The XF 14mm f/2.8 R is fantastic—a lot of photographers have shot the hell out of this lens and wouldn't be caught dead without it in their bag (my friends Bert and Flemming have both done some seriously amazing work with it). But I tend to use it very sparingly, only in very specific situations: when I need a larger field of view (obviously); when I want to accentuate lines and play with geometry; close-up, using distortion as a visual statement of some kind. When it comes to street however...It's never been in my toolbox.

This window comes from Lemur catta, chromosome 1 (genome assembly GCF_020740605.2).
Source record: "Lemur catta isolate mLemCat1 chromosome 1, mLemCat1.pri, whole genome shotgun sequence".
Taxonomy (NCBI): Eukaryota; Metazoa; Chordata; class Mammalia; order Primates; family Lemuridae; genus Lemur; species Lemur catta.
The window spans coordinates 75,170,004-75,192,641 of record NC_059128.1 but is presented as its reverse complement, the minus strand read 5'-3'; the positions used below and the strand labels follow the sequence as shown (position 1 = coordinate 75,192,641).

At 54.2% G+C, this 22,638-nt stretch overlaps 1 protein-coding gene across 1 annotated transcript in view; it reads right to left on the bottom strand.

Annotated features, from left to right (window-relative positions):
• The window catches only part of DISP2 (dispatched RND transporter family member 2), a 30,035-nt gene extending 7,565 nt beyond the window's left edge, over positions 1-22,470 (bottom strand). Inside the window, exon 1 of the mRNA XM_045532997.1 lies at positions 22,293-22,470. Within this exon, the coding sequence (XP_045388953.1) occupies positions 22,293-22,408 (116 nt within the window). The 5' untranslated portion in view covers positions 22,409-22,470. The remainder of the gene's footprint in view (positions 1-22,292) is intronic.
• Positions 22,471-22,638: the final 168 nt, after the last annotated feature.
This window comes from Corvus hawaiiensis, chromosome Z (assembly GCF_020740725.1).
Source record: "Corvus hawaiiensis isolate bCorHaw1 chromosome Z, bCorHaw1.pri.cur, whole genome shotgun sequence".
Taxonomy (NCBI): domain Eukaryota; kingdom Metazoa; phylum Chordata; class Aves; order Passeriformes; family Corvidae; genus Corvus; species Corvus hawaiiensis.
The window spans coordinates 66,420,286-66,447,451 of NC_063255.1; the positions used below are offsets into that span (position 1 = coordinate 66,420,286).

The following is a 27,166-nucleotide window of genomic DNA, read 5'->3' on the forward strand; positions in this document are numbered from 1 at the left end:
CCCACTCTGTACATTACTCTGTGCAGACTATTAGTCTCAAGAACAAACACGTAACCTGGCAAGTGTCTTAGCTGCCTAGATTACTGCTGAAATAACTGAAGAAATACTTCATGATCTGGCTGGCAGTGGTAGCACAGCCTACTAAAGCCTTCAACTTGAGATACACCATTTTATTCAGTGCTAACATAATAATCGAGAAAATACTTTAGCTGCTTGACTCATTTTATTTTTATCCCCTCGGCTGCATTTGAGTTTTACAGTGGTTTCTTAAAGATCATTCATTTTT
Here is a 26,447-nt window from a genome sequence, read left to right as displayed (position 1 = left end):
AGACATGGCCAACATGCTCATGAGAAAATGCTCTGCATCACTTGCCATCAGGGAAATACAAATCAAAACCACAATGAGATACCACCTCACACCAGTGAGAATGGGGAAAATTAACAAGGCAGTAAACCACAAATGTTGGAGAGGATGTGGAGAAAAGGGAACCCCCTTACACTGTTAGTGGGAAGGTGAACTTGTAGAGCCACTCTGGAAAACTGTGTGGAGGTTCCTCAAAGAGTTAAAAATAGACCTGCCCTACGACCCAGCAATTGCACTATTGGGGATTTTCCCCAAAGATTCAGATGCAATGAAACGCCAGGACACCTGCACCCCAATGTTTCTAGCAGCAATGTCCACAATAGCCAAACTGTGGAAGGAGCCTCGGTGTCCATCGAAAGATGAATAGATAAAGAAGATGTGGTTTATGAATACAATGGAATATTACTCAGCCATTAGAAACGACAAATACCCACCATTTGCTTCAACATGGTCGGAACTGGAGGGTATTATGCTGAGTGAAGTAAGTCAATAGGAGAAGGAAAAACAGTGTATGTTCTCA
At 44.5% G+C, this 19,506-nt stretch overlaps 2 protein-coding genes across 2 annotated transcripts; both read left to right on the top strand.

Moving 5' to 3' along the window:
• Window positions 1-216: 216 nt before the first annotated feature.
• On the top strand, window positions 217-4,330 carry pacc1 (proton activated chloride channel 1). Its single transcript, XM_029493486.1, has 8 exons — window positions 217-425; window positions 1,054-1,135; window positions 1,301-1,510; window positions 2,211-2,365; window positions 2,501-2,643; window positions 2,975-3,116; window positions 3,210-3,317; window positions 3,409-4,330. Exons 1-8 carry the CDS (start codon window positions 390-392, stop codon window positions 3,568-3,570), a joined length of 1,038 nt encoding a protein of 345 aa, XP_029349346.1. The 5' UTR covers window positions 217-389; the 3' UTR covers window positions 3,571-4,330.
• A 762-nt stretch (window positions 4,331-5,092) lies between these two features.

This has to do in part with habit—shoot long enough with any one focal length and you begin to see the world through that field of view—but mostly, it's about subtext. Focal lengths have distinct voices in my mind: at the wider end they clamour, like town criers, making bold announcements for all to hear. At the longer range they whisper in our ear or scream us out of the room, either intimate or invasive. I tend to lean towards the conversational tone of an extended normal range—35-50mm equivalents (23-35 APS-C). In trying to understand why that is, I've come to the conclusion that it has to do with anonymity: these are fields of view that go unnoticed, that don't call attention to themselves. Raise a wide angle or telephoto lens to your eye and you suddenly have superpowers—the world is an entirely different place. That angle of view, because it's so foreign, becomes part of the subject, for ourselves AND for the viewer. Less so with a telephoto because compression can be harder to notice, butthe impact is certainly present for the shooter. With the normal range there isn't as much of a disconnect—which means the capture isn't "tainted" by effect. I mean this as a purely optical fact, and not at all as a negative. In many ways it's a deeply philosophical difference between reality and augmented reality, something I believe can be felt to a certain extent.